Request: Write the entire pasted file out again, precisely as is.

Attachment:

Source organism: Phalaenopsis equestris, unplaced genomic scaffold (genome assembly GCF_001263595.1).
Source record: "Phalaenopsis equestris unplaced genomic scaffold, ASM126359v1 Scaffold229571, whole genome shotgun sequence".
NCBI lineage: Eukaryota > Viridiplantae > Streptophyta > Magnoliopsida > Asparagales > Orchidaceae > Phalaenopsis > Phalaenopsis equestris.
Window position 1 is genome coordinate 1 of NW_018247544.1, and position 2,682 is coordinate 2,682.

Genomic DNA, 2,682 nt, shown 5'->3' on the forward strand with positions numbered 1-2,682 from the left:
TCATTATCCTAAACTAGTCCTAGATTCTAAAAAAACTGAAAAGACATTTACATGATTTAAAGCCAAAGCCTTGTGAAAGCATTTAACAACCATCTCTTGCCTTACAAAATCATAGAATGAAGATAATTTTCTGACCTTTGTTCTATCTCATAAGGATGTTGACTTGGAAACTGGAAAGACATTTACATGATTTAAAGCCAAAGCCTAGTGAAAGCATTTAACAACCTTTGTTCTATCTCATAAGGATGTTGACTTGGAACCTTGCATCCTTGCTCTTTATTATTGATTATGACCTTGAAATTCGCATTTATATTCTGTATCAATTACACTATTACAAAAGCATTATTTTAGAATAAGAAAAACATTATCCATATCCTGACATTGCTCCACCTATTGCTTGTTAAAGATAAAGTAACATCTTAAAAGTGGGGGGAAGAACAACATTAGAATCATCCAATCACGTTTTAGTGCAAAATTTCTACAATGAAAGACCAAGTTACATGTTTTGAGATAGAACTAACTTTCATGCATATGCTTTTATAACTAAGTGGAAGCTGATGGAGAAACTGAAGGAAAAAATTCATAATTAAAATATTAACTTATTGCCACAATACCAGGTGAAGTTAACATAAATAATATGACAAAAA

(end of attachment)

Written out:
Source organism: Phalaenopsis equestris, unplaced genomic scaffold (genome assembly GCF_001263595.1).
Source record: "Phalaenopsis equestris unplaced genomic scaffold, ASM126359v1 Scaffold229571, whole genome shotgun sequence".
NCBI lineage: Eukaryota > Viridiplantae > Streptophyta > Magnoliopsida > Asparagales > Orchidaceae > Phalaenopsis > Phalaenopsis equestris.
Window position 1 is genome coordinate 1 of NW_018247544.1, and position 2,682 is coordinate 2,682.

Genomic DNA, 2,682 nt, shown 5'->3' on the forward strand with positions numbered 1-2,682 from the left:
TCATTATCCTAAACTAGTCCTAGATTCTAAAAAAACTGAAAAGACATTTACATGATTTAAAGCCAAAGCCTTGTGAAAGCATTTAACAACCATCTCTTGCCTTACAAAATCATAGAATGAAGATAATTTTCTGACCTTTGTTCTATCTCATAAGGATGTTGACTTGGAAACTGGAAAGACATTTACATGATTTAAAGCCAAAGCCTAGTGAAAGCATTTAACAACCTTTGTTCTATCTCATAAGGATGTTGACTTGGAACCTTGCATCCTTGCTCTTTATTATTGATTATGACCTTGAAATTCGCATTTATATTCTGTATCAATTACACTATTACAAAAGCATTATTTTAGAATAAGAAAAACATTATCCATATCCTGACATTGCTCCACCTATTGCTTGTTAAAGATAAAGTAACATCTTAAAAGTGGGGGGAAGAACAACATTAGAATCATCCAATCACGTTTTAGTGCAAAATTTCTACAATGAAAGACCAAGTTACATGTTTTGAGATAGAACTAACTTTCATGCATATGCTTTTATAACTAAGTGGAAGCTGATGGAGAAACTGAAGGAAAAAATTCATAATTAAAATATTAACTTATTGCCACAATACCAGGTGAAGTTAACATAAATAATATGACAAAAA